The collection could even expand if it is accessible enough, as the National Agricultural Library described in its own report: one researcher, on hearing about the digitization project, contributed seven contemporaneous paintings of blueberries that had been stored in his lab.


Again, here’s the USDA’s own words on the importance of public access to the collection:

With today’s growing interest in heirloom varieties and others that are no longer commonly grown, the collection is an invaluable storehouse of fruit knowledge and history.

That knowledge is better served if the public has access to the scans, and it’s possible to do that today. If the cost of hosting and bandwidth is an issue, the Internet Archive and Wikimedia Commons would almost certainly be willing to host even the highest resolution scans.

Public domain victory! SpaceX photos now belong to you

It’s an exciting time for photographs from space. Last month, when Elon Musk’s privately held company SpaceX posted photos taken during a successful satellite launch, I noted that, unlike every picture NASA has ever taken, these wouldn’t enter the public domain immediately by default. It may have been an unintended side effect of the copyright rule about government works, but for whatever reason the public domain grew with each space photo, and that would be stopping. That’s a bummer, and I called for Elon Musk to fix it by dedicating his company’s new photos to the public domain.

This month, we’ve had a victory in two parts. First, after press inquiries and the like, SpaceX announced that it would be opening a repository of photos on Flickr, and that beyond just allowing public access, it would release those photos under a Creative Commons Attribution-NonCommercial license. I don’t love NonCommercial licenses for a lot of reasons, but still, that was a nice show of good faith and I appreciated that a major company would take the effort.


But then another remarkable thing happened. When Musk tweeted about putting those photos online, somebody replied suggesting the public domain—and then Musk agreed. It was a remarkable exchange, and just a few minutes later he declared that he’d changed the license.

There was some confusion, as Flickr doesn’t generally allow photos to be marked as truly public domain—that would require a CC0 waiver, or a declaration that the photos otherwise have no restrictions—so on that platform they were instead set to the most permissive license available, Creative Commons Attribution. Jessamyn West wrote a great post explaining how that meant that the photos weren’t really in the public domain, for some purposes.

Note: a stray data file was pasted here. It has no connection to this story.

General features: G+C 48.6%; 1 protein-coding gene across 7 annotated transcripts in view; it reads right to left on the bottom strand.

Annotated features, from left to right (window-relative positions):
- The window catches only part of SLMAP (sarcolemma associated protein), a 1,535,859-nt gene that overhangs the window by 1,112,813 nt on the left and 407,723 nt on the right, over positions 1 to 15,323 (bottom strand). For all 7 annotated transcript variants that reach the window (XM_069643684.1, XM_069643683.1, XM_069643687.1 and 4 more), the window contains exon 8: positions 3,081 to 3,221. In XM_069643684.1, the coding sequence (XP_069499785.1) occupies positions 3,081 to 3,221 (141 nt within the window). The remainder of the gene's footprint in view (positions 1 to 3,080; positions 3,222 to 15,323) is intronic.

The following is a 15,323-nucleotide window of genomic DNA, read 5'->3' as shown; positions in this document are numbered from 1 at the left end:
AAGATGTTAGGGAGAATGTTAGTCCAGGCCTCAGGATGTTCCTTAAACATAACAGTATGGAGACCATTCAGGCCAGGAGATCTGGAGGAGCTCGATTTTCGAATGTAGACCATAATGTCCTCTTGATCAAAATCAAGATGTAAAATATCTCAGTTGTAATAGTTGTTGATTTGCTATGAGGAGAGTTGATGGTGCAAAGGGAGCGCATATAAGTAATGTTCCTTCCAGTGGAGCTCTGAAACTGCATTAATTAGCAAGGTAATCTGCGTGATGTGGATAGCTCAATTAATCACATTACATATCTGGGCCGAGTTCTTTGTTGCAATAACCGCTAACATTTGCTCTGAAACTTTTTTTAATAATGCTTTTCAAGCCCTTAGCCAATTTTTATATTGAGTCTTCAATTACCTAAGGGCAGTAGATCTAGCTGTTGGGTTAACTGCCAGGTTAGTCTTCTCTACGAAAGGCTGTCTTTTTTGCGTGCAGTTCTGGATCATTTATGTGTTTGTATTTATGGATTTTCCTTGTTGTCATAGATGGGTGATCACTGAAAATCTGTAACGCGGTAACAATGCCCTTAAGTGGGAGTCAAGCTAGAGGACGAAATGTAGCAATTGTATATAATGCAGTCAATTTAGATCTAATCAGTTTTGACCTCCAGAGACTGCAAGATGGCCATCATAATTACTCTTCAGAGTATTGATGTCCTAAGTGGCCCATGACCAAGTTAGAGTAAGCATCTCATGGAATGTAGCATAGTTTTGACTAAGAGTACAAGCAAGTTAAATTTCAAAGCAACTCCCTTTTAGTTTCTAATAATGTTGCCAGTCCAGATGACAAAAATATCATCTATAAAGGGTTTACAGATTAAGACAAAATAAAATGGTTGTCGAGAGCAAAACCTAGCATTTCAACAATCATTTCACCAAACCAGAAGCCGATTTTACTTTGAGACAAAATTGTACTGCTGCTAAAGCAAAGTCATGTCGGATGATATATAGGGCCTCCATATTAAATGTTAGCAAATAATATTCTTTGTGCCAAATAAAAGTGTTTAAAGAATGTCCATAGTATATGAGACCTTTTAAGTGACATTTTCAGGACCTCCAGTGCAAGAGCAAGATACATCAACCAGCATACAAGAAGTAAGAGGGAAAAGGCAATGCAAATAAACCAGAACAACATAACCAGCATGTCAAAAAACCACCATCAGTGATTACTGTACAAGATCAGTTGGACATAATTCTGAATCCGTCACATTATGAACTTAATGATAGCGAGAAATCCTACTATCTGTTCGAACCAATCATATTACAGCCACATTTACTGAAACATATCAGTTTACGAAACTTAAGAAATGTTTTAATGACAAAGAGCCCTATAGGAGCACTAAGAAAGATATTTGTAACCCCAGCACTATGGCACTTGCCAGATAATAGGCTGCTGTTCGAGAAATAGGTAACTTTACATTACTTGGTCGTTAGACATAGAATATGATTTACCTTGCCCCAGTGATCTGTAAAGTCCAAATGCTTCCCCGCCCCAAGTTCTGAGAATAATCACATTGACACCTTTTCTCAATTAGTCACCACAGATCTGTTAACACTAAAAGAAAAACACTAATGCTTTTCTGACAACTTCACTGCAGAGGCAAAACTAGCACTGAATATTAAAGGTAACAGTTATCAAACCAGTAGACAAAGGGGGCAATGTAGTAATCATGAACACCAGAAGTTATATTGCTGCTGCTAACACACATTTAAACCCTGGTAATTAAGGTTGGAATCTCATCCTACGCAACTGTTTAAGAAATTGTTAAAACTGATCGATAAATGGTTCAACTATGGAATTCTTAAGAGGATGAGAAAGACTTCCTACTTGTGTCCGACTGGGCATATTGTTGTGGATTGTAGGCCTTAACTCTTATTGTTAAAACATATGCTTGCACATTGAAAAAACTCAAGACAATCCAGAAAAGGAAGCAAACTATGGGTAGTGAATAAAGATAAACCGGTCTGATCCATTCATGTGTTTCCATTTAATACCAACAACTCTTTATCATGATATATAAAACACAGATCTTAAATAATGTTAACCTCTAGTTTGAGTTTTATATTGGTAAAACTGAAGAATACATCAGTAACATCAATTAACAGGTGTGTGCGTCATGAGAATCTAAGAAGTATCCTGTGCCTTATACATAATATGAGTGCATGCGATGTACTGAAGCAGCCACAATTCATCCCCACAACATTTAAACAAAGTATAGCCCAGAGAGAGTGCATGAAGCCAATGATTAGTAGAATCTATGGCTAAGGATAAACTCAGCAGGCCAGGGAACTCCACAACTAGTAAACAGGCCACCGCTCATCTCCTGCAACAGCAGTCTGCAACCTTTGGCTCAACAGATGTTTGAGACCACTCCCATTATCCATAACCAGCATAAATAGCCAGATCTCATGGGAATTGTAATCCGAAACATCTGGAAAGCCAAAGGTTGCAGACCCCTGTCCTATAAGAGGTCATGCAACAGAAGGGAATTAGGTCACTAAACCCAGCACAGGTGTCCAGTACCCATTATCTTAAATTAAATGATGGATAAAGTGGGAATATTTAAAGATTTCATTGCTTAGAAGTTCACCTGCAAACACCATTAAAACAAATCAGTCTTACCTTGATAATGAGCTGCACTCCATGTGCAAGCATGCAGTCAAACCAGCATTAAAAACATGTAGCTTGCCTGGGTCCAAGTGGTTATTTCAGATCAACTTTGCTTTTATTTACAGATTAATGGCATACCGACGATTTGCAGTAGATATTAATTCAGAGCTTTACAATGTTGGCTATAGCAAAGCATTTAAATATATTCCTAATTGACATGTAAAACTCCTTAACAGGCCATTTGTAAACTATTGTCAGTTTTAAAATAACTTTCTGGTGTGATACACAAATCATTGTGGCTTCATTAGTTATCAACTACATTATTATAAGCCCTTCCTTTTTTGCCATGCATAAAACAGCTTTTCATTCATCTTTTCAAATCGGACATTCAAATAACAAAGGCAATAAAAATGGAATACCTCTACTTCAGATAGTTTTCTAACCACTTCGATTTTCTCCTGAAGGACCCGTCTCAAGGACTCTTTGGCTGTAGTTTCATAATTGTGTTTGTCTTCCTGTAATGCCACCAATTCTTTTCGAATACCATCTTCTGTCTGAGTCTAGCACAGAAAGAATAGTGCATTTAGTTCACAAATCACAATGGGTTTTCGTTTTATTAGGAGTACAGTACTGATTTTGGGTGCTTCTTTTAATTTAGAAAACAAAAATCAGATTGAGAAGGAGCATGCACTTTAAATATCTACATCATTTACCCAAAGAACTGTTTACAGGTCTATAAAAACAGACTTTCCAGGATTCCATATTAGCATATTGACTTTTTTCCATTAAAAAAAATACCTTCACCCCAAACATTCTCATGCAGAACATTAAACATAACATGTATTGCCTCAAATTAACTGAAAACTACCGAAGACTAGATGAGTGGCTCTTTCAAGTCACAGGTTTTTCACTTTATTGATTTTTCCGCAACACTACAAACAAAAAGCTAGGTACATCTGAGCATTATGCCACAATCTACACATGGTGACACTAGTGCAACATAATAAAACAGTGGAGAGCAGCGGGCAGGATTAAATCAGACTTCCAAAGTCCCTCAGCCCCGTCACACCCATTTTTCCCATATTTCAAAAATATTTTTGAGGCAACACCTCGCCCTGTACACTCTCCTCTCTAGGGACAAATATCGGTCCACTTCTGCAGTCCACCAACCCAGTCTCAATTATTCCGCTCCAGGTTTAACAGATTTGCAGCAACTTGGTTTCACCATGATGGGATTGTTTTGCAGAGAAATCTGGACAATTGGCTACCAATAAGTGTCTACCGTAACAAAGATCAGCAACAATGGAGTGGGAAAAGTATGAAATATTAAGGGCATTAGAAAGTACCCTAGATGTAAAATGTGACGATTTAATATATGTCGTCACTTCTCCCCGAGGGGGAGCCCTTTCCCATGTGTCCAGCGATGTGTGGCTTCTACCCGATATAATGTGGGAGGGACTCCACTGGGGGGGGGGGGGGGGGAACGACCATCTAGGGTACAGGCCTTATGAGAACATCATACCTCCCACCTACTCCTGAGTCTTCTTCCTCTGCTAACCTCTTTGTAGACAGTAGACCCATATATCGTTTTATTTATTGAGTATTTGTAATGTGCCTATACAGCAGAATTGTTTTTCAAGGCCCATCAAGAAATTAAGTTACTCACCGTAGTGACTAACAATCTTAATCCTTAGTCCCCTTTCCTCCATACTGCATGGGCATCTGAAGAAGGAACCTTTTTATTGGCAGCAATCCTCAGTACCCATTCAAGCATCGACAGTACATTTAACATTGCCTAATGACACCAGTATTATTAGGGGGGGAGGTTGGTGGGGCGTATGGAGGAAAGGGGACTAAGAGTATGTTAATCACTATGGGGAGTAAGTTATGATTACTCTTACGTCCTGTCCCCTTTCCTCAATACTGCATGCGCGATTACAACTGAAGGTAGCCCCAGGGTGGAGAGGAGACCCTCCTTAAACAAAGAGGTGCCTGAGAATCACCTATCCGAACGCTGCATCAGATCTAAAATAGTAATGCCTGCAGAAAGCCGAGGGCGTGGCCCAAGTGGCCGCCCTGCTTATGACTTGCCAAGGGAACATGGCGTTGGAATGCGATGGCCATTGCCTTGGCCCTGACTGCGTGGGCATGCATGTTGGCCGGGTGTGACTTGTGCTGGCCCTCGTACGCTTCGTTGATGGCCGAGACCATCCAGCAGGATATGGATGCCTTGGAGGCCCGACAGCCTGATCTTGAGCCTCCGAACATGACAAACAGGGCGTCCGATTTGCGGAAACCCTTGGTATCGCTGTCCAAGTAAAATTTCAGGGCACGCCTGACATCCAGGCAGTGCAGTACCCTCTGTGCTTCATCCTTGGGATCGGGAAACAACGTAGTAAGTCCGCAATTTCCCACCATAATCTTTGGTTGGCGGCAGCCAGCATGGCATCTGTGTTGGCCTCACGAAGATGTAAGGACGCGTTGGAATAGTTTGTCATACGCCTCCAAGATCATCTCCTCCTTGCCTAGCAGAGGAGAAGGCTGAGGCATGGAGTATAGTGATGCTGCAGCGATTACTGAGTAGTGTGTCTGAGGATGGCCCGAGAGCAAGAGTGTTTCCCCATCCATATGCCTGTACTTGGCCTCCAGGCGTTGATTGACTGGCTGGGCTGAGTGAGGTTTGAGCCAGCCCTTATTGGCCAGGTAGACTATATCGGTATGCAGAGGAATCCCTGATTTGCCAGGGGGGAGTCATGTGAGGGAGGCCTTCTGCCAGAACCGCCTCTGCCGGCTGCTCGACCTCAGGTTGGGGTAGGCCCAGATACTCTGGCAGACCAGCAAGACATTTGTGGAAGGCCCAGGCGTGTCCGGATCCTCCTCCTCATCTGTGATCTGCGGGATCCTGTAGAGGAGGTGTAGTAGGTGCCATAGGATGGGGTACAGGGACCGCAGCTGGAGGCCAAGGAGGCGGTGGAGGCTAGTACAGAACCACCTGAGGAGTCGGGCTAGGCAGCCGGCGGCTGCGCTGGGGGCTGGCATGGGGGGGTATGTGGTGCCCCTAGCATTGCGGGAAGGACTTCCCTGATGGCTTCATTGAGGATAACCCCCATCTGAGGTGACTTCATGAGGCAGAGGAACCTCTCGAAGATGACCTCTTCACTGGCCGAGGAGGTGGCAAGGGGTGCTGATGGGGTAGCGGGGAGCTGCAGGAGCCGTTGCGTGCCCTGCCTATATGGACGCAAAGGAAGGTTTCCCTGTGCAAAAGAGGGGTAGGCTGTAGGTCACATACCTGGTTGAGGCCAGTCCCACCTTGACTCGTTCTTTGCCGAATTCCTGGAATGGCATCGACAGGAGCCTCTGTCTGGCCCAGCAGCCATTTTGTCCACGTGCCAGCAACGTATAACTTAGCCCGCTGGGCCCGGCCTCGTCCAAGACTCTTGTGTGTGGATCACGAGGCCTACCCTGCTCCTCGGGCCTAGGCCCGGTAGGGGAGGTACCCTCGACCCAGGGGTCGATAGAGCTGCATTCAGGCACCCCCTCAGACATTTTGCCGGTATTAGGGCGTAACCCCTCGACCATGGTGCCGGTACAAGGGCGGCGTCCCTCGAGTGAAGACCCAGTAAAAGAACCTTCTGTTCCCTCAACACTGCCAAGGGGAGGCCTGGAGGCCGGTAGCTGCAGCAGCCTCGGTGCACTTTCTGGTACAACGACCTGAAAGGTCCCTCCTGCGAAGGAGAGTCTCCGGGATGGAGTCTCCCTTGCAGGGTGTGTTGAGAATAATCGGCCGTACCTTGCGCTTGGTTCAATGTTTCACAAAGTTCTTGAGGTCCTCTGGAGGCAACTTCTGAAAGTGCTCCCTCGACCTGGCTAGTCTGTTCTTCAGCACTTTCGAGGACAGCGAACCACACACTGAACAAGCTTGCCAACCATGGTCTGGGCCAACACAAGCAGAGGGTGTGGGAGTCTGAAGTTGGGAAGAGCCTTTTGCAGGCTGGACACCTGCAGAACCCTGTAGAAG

But on SpaceX’s own site, they are clearly marked with a CC0 waiver. And as such, they’ve been uploaded to platforms like the Wikimedia Commons, where they can bear the same freedoms. This may be a small campaign—targeting just one company, and not changing any systemic policies—but the victory is real and exciting. Thank you, Elon Musk, for setting an example and helping to grow the public domain.

Anonymous speech could be caught in the online abuse crossfire

Over at Wired, I wrote a piece earlier this month responding to reports from Tor users that they were having trouble using Twitter anonymously. It bears noting that we don’t really know what exactly Twitter’s up to, but given the timing of these events (and the fact that they can be consistently, if not universally, reproduced), it seems that this might be an attempt to crack down on abuse.

Not only will that not work, but it would do real harm to valuable speech that relies on anonymity. From the article:

Unfortunately, some voices can be so profoundly silenced by a pierced veil of anonymity that they won’t be around to protest unannounced updates. For instance, activists and journalists in countries where Twitter is forbidden use Tor to circumvent the censorship technology that blocks the site, and to do so without being traceable by the national internet service providers and phone network operators. Changes that make it harder to use Twitter and Tor in combination end up doing real harm to some of the speech that is most marginalized.

The fact that we can’t tell for sure whether Twitter has targeted this speech intentionally raises more issues about the transparency we need to see in online algorithms. But even if this is an unintentional side-effect of a different policy, it’s important to recognize that hindering anonymous speech in any case comes at a great cost.